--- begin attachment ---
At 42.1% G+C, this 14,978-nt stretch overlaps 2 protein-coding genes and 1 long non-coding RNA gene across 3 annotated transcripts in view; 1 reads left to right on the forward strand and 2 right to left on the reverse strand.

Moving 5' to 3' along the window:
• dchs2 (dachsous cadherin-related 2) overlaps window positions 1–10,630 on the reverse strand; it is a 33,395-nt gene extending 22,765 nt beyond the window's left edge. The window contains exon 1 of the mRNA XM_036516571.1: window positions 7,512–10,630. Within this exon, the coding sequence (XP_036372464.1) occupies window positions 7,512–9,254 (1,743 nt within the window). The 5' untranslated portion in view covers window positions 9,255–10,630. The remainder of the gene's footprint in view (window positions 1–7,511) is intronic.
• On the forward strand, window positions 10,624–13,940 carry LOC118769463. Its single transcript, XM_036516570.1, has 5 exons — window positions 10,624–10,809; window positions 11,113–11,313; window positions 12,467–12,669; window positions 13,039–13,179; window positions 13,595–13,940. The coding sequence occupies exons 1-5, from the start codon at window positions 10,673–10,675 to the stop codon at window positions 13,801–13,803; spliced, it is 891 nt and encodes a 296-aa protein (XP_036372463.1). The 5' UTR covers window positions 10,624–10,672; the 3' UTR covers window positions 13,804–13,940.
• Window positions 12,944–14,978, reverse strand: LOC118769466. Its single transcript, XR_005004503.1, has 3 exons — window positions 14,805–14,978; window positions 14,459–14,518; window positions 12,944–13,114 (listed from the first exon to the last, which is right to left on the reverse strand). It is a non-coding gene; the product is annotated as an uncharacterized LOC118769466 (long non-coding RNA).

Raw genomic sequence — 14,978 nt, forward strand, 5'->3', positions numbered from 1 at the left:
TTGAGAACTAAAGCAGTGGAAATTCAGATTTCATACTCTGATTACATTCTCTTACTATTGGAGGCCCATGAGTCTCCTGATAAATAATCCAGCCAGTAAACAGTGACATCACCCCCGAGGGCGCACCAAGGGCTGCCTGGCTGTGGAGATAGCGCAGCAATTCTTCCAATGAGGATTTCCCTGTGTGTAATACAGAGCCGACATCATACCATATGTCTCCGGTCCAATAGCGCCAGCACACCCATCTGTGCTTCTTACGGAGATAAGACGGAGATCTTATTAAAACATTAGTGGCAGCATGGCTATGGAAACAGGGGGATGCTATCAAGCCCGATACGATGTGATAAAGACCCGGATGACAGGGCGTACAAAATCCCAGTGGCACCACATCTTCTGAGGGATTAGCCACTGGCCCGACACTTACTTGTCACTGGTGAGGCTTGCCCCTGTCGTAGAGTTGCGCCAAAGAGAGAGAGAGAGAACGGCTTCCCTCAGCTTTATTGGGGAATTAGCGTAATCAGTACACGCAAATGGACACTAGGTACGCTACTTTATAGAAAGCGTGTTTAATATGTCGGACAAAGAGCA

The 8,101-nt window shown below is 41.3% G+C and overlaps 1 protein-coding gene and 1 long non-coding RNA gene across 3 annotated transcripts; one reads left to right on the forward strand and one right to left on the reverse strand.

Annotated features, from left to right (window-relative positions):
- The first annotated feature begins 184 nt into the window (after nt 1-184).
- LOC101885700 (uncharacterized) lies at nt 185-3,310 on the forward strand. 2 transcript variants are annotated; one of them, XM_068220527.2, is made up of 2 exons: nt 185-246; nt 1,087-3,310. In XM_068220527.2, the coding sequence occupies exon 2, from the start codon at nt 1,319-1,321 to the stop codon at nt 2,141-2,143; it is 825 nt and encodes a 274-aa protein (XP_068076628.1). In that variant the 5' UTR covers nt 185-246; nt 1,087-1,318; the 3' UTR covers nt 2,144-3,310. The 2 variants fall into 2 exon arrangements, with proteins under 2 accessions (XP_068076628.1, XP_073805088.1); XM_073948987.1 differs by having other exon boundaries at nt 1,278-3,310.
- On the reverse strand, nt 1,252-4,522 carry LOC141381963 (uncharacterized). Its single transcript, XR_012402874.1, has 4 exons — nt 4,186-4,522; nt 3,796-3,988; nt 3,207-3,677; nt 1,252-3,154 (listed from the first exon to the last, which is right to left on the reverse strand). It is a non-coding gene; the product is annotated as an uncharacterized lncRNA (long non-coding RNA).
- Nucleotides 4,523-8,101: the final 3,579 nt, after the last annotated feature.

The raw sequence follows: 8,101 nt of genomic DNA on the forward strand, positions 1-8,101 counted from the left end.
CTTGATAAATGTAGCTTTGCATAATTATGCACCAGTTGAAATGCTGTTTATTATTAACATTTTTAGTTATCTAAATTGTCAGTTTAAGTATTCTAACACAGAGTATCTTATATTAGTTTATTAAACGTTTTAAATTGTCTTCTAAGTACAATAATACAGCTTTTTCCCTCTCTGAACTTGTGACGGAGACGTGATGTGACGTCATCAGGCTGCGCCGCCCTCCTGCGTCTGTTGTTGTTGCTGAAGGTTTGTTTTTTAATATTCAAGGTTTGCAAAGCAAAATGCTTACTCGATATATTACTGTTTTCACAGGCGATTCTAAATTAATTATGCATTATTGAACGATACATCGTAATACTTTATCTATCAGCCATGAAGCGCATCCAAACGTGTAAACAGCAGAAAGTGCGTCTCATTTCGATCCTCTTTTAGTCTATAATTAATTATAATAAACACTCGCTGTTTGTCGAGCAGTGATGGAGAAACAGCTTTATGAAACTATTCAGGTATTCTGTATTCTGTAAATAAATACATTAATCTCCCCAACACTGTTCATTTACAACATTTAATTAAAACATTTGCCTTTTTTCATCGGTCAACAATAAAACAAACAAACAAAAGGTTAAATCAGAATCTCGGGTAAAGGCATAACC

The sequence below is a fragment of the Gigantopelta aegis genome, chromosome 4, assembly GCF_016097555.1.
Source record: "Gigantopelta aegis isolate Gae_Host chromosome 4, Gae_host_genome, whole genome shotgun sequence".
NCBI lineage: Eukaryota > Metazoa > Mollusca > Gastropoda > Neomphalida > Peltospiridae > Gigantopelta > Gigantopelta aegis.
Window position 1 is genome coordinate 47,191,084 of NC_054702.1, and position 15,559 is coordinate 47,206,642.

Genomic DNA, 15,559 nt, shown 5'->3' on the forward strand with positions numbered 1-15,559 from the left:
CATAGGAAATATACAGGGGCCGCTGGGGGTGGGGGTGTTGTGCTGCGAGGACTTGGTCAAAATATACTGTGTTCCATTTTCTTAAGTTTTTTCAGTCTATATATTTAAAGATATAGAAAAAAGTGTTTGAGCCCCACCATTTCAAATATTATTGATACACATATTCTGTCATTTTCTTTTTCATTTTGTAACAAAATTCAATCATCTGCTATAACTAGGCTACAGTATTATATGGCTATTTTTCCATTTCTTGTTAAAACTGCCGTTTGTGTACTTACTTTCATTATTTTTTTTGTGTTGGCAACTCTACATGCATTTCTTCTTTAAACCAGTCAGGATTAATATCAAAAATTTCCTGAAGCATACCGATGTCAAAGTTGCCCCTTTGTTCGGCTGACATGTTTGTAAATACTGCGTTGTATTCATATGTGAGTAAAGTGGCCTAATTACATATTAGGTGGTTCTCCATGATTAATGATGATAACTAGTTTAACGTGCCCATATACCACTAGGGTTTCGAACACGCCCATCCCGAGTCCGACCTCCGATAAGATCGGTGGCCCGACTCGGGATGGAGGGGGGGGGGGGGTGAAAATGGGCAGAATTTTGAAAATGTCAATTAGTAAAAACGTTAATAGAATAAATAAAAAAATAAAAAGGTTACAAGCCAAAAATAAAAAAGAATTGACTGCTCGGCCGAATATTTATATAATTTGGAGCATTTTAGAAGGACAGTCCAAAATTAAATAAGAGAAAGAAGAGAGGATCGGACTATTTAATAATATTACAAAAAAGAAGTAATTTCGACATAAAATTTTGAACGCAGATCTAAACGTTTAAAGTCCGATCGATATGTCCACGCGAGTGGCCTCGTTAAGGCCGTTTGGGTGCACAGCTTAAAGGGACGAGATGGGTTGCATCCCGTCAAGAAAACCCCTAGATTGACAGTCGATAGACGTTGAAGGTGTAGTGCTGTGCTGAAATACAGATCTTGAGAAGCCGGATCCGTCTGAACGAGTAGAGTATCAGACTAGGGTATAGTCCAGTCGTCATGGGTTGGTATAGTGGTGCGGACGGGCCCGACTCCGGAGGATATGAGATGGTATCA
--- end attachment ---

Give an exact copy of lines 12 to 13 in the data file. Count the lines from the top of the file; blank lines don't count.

- On the reverse strand, nt 1,252-4,522 carry LOC141381963 (uncharacterized). Its single transcript, XR_012402874.1, has 4 exons — nt 4,186-4,522; nt 3,796-3,988; nt 3,207-3,677; nt 1,252-3,154 (listed from the first exon to the last, which is right to left on the reverse strand). It is a non-coding gene; the product is annotated as an uncharacterized lncRNA (long non-coding RNA).
- Nucleotides 4,523-8,101: the final 3,579 nt, after the last annotated feature.